"While it is erroneous for a court to direct a verdict in favor of a particular party to the cause where there is an issue of fact, where the proved facts, viewed from every possible legal point raised by the evidence, would sustain no finding other than the one directed, i.e., where there is no issue of fact, then it is error to refuse to direct an appropriate verdict. Norris v. Coffee, 206 Ga. 759 (4) (58 SE2d 812) (1950)
; Moody v. Nides Finance Co., 115 Ga. App. 859 (1) (156 SE2d 310) (1967)
. Further, in giving consideration to a motion for judgment notwithstanding the verdict, the court is concerned substantially with the same principles of law as are applicable upon consideration of the motion for directed verdict. The question for determination is whether or not the evidence demands a verdict for movant ( Kicklighter v. Kicklighter, 217 Ga. 54 (121 SE2d 122) (1961)
; Daniel v. Weeks, 217 Ga. 388 (122 SE2d 564) (1961)
; Salley v. Hogan, 104 Ga. App. 876 (123 SE2d 313) (1961)
), and if there is no evidence to support the verdict returned, denial of the motion is error. Moody v. Nides Finance Co., supra." Jones v. Spindel, 143 Ga. App. 341
, 343 (1) (238 SE2d 703
). Plaintiff contends that the motion for judgment notwithstanding the verdict is not a proper procedural device by which defendant may seek to reduce the amount of the judgment awarded to plaintiff and plaintiff further argues that defendant's proper procedural vehicle would have been a motion for new trial. See Pure Oil Co. v. Dukes, 107 Ga. App. 326
, 327 (2) (130 SE2d 234
Additionally, plaintiff argues that defendant has appealed "only from the trial court's denial of its motion for judgment notwithstanding the verdict." Thus, plaintiff argues that defendant's only road to relief is obstructed by use of an inappropriate procedural vehicle. The flaw in plaintiff's position lies in the fact that defendant's notice of appeal states that defendant appeals from the verdict and judgment rendered in the trial court as well as from the order denying defendant's motion for judgment notwithstanding the verdict. Therefore, plaintiff is incorrect in stating that defendant has appealed only from the trial court's denial of its motion for judgment notwithstanding the verdict. The enumerations of error and brief raise several issues which go beyond the scope of consideration of defendant's motion for judgment notwithstanding the verdict.
Defendant was not required to file a motion for new trial as a condition precedent to the consideration of any ruling in the case sub judice. See Code Ann. 6-702 (Ga. L. 1965, pp. 18, 20; 1966, pp. 493, 494). Dept. of Transp. v. Claussen Paving Co., 246 Ga. 807
, 809 (4, 5) (273 SE2d 161
); Contractors Management Corp. v. McDowell-Kelley, Inc., 136 Ga. App. 116
, 117 (1) (220 SE2d 473
). See also Code Ann. 6-701 (b) (Ga. L. 1965, p. 18; 1968, pp. 1072, 1073; 1975, pp. 757, 758; 1979, pp. 619, 620).
3. In an amendment to the lease on the property in question there was an option to purchase provision which the trial court ruled to be inadmissible for any purpose of showing the property might be sold in compliance with the option but which the trial court ruled to be admissible insofar as any expert witness might partially base his opinion as to the value on the option provision. To this end a copy of the amendment to the lease which was sent out with the jury did not contain the option to purchase provision. However, as defendant's expert had considered the option to purchase provision in valuing the property and was allowed to testify over plaintiff's objections to the option price which varies with each five year period of the lease, any error in omitting these provisions from the copy of the amendment to the lease introduced into evidence was harmless. This evidence was admitted through the testimony of defendant's expert. Nor does the record substantiate defendant's contention that its examination of witnesses was curtailed by the court's ruling on the option to purchase provision. The only witness to which defendant addressed an inquiry as to whether he had considered the option provision in determining a value of the property testified that he had given these provisions very little consideration, and the defendant made no further inquiries of this witness or any other as to their consideration of this provision of the lease.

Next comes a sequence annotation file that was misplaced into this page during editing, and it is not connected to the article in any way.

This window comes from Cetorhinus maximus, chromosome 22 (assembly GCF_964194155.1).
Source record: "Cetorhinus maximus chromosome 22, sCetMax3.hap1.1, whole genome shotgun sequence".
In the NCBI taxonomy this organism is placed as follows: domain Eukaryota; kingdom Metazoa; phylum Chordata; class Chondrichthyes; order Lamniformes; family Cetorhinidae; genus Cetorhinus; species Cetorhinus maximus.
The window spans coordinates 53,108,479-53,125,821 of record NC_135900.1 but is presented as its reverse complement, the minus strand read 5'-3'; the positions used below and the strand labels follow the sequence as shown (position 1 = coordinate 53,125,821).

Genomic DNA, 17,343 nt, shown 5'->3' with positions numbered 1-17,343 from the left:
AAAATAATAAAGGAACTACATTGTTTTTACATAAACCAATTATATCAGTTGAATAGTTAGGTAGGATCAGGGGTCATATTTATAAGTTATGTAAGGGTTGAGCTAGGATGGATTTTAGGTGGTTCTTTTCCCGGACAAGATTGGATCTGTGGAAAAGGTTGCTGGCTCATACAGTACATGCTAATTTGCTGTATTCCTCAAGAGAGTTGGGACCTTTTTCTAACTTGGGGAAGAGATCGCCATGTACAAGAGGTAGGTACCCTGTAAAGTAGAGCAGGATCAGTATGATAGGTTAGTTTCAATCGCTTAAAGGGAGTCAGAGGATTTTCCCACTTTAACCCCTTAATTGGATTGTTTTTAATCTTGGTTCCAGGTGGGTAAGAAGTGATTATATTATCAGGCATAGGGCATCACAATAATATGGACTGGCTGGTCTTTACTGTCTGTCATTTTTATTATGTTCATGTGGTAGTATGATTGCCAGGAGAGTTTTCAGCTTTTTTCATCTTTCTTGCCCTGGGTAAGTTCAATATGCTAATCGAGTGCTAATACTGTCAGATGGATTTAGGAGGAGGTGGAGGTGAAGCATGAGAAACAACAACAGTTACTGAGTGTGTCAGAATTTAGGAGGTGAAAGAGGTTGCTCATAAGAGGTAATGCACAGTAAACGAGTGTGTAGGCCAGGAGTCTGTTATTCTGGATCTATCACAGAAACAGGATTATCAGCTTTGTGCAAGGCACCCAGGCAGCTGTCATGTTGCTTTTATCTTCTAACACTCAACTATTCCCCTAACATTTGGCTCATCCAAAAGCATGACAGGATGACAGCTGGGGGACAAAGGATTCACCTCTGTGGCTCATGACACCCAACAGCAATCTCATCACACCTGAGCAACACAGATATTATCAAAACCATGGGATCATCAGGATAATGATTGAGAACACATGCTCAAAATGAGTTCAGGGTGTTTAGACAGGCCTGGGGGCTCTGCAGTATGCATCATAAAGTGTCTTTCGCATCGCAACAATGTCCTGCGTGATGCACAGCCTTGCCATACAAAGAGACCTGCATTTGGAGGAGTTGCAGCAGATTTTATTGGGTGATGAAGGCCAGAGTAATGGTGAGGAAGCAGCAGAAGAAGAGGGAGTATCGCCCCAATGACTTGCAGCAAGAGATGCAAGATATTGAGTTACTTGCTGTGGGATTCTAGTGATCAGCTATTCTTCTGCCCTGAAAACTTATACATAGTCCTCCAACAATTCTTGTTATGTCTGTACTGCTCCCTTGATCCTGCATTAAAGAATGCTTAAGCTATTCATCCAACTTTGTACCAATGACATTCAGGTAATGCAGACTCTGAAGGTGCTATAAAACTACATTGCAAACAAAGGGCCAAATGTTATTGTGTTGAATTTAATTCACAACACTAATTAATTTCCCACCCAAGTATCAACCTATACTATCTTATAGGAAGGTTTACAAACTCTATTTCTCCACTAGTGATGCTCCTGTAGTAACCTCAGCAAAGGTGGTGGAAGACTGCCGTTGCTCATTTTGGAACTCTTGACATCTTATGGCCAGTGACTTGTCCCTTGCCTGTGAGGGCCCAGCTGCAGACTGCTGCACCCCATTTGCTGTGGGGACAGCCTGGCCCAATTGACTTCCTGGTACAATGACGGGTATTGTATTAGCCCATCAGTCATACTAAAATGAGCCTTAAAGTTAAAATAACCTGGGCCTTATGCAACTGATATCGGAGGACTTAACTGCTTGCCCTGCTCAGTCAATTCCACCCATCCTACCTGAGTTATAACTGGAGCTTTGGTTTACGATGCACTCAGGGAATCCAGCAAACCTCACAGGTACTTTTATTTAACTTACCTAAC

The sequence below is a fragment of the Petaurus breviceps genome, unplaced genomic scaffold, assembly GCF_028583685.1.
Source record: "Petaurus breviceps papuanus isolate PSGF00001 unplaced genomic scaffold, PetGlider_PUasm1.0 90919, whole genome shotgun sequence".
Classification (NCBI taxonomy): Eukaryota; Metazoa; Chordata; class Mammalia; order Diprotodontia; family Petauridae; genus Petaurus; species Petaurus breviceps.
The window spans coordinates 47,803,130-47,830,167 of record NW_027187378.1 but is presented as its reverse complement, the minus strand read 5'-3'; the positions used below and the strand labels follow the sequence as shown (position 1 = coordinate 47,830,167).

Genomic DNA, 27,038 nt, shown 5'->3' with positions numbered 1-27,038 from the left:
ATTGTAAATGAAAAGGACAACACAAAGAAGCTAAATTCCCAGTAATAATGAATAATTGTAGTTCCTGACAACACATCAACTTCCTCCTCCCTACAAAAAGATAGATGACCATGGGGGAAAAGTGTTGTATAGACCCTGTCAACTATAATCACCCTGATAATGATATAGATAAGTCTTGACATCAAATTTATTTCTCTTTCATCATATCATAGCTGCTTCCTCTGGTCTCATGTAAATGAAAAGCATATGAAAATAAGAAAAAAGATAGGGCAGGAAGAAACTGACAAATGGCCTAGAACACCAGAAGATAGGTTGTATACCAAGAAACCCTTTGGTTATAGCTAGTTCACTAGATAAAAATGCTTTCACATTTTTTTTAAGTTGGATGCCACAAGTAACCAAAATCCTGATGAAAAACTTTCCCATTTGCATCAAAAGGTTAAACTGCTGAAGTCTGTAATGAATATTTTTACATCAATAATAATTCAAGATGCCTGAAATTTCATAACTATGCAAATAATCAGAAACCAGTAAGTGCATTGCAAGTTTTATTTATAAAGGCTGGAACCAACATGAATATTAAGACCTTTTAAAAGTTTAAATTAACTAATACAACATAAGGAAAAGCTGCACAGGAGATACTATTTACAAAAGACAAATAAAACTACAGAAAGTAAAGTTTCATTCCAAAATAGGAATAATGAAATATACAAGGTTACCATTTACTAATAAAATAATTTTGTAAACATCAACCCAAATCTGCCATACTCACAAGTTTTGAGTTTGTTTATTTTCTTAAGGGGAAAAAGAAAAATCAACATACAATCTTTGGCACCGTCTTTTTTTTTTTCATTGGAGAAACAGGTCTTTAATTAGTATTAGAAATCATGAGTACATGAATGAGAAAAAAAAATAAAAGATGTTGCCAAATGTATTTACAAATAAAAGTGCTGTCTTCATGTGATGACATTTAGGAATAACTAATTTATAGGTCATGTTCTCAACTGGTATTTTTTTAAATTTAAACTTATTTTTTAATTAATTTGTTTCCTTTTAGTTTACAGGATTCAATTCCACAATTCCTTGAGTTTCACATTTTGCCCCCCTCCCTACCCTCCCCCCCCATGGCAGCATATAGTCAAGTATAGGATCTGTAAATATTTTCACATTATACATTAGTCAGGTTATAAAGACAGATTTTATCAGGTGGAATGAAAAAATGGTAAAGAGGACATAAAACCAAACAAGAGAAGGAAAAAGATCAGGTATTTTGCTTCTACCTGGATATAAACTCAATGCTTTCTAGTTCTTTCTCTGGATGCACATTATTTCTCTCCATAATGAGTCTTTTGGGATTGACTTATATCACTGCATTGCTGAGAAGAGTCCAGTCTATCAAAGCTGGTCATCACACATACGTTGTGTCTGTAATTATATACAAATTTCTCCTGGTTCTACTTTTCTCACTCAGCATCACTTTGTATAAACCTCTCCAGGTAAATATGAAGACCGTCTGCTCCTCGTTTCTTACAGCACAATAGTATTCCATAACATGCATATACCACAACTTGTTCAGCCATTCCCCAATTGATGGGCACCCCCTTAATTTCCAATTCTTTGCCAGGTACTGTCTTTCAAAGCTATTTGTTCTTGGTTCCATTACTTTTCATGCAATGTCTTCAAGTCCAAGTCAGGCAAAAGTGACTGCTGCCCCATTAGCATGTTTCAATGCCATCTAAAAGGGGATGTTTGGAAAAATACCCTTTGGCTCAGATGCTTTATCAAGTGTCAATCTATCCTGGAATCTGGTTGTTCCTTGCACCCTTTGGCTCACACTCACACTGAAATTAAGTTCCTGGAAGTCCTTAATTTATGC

4. Defendant's final enumeration of error contends that the court erred in its instructions to the jury. However, defendant made no proper objection to the trial court's charge as required by Code Ann. 70-207 (Ga. L. 1965, pp. 18, 31; 1966, pp. 493, 498; 1968, pp. 1072, 1078) when asked by the trial court if defendant had any exceptions to the charge defense counsel responded, "Your Honor, I really basically do not. I'm wondering whether there might not be a little confusion as to the measure of damages. The court charged the McLucas case which we requested and I think correctly so. The court also charged that they could consider fair market value before and fair market value after and, you know, well, I'm afraid that there might be some confusion. The court's charge might have created some confusion about what the measure of damages should have been." Such a general objection fails to apprise the trial court of the matter to which defendant objects and the grounds of its objection. Due to the absence of a proper objection to the charge we may not consider this enumeration of error on appeal. Brooks v. Ralston Purina Co., 155 Ga. App. 164
, 166 (2) (270 SE2d 347
5. Plaintiff's request for the award of 10% damages under the provisions of Code 6-1801 is denied. Some of the alleged errors are "at least colorable." Reserve Life Ins. Co. v. Loyd, 94 Ga. App. 462
, 463 (2) (95 SE2d 383
Taylor Jones, for appellee.